Cancer survivor who was raped by her boyfriend has urged victims of domestic abuse to come forward and contact police
Work experience student, Jessica Graham reports on a survivor’s appeal to other victims of domestic abuse to “not suffer in silence.”
A cancer survivor who was brutally attacked, beaten and raped by her boyfriend has urged other victims of domestic abuse “not to suffer in silence”.
The 51-year-old thought she had found her ideal man after bring introduced to him last year, by a mutual friend. But, within months, he began to make her life a living hell with controlling, manipulative and abusive behaviour. The mother, who cannot be named for legal reasons, was even forced to quit jobs she loved due to the malicious attacks she suffered from him.
Before they met, she had a breast removed in a battle against cancer. She was told by him that she was “only half a woman”, a “freak of nature” and “lucky to have him”.
The victim revealed how she believed that he cared for her before the abuse spiralled and came to an abrupt and violent end following a cruel attack in her North Tyneside home.
The mother was left unconscious after her boyfriend repeatedly stamped on, kicked and punched her whilst wearing heavy duty boots. She was found, by police, in a crumpled heap on the floor whilst an ambulance was called to take her to the hospital, and the attacker was placed under arrest.
She said: “I am alive and I have survived so I have to talk about it. I wear my heart on my sleeve, I have so much love to give and he took advantage of that. He used me for sex, money and a home, which I confused for love.
“He took all of my self-confidence away, isolated me from my friends and family and in the end, he made me feel as if a life without him was impossible. I used to be really outgoing, I was really close with my friends and family and I had a job I loved – he took all that away from me and I let him do it.’
“There were times when I had gone to police but I would always withdraw the complaint or refuse to go to court because I didn’t think anything would happen. He told me that the police would never believe me and that he had this great solicitor. He said I was crazy and everyone knew I was crazy. It got to a point where I thought it would be easier to die.
“When he was eventually arrested for that final assault I knew enough was enough. But I was still amazed that the police believed me. The support they gave me was overwhelming and when they turned around and said ‘we are going to help you’ I just burst into tears.”
The abuser, who was aged in his 40s, was charged with rape and assault after pleading guilty at Newcastle crown court and sentenced to 10 years in prison.
Detective Chief Superintendent Scott Hall, head of Northumbria Police’s Safeguarding Department, praised the victim’s bravery and said she was an “inspiration to victims of abuse.”
He said: “It takes an amazing amount of courage to step forward and tell the world about what has happened to them.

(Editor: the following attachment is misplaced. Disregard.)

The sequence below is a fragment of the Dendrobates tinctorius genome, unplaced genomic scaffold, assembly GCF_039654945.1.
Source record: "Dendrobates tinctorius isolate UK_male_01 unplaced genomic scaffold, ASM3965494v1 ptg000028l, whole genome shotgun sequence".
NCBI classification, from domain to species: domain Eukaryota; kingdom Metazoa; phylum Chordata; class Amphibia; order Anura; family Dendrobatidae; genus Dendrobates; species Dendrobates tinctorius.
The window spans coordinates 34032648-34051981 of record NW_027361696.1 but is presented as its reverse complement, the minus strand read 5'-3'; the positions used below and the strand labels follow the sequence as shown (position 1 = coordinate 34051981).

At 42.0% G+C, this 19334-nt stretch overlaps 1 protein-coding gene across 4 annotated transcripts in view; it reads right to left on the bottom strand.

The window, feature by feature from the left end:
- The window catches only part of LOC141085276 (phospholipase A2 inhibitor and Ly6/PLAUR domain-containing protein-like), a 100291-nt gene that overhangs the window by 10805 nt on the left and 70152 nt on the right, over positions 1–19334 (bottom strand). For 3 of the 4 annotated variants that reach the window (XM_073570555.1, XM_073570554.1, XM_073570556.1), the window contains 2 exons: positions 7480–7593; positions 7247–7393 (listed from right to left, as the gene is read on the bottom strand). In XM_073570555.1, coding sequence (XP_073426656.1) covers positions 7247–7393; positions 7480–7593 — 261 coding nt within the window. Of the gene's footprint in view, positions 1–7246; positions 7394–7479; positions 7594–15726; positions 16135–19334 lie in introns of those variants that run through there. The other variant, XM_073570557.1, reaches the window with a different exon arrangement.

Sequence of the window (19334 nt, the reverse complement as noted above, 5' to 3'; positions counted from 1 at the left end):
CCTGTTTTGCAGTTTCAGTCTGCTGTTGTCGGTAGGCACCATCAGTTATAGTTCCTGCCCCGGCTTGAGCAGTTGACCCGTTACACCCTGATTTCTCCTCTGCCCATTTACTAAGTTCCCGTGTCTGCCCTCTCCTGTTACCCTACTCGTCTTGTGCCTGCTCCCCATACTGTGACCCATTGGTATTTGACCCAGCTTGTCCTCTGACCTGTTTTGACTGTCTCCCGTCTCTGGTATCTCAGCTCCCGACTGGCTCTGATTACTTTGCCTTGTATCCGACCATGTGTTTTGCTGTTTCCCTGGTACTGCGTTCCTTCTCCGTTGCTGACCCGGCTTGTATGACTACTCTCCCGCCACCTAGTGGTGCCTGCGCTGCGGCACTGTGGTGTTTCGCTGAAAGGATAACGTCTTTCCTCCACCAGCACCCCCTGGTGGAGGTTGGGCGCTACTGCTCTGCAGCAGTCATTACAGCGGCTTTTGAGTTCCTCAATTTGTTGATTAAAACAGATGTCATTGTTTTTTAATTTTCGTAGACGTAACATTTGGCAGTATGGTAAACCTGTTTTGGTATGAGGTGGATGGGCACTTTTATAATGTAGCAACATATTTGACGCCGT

“This victim has had her life destroyed and her words will hopefully be an inspiration to men and women who are trapped in abusive relationships – her story shows that there is a way out.
“Every single day we come into contact with victims of domestic abuse who are too terrified to leave their partners or support any police prosecution. We will do everything we can to take action against violent offenders and bring them to justice but we want victims to know that we are here for you and we can help.”
In the year ending March 2018, an estimated 2.0 million adults aged 16 to 59 years experienced domestic abuse in the last year (1.3 million women, 695,000 men). However, the police only recorded 599,549 domestic abuse-related crimes in the same year (Office for National Statistics), suggesting more victims need to speak out out about abuse.
The victim of this North Tyneside attack urges men and women who are trapped in an abusive relationship “not to suffer in silence”, and report it to the police. She said:
“I know there will be women out there today who are in the exact same position that I was. I want you to know that there is a way out.
“Don’t suffer in silence, don’t let it reach a point where you are raped or beaten to a pulp in front of your children. Don’t let them kill you because you don’t think you will be believed.
“I have been as low as you can get and I want to stand up today and tell you that things can get better if you tell somebody what is going.”
The percentage of convictions secured for domestic abuse-related prosecutions is at its highest level since the year ending March 2010. In the year ending March 2018, 76% of prosecutions resulted in a conviction. (Office for National Statistics)
Police and Crime Commissioner, Dame Vera Baird QC, has also praised the victim for coming forward and has encouraged anyone “trapped in an abusive relationship” to listen to her story.
Dame Vera said: “There is no stronger message than a victim coming forward to talk about their experience and this woman is a real inspiration to others who may find themselves trapped in a relationship.
“We pride ourselves on safeguarding vulnerable victims of crime and if anyone is trapped in an abusive relationship I would implore you to listen to this woman’s story and contact police.”
For further information and advice search Victims First Northumbria or Northumbria Police online.
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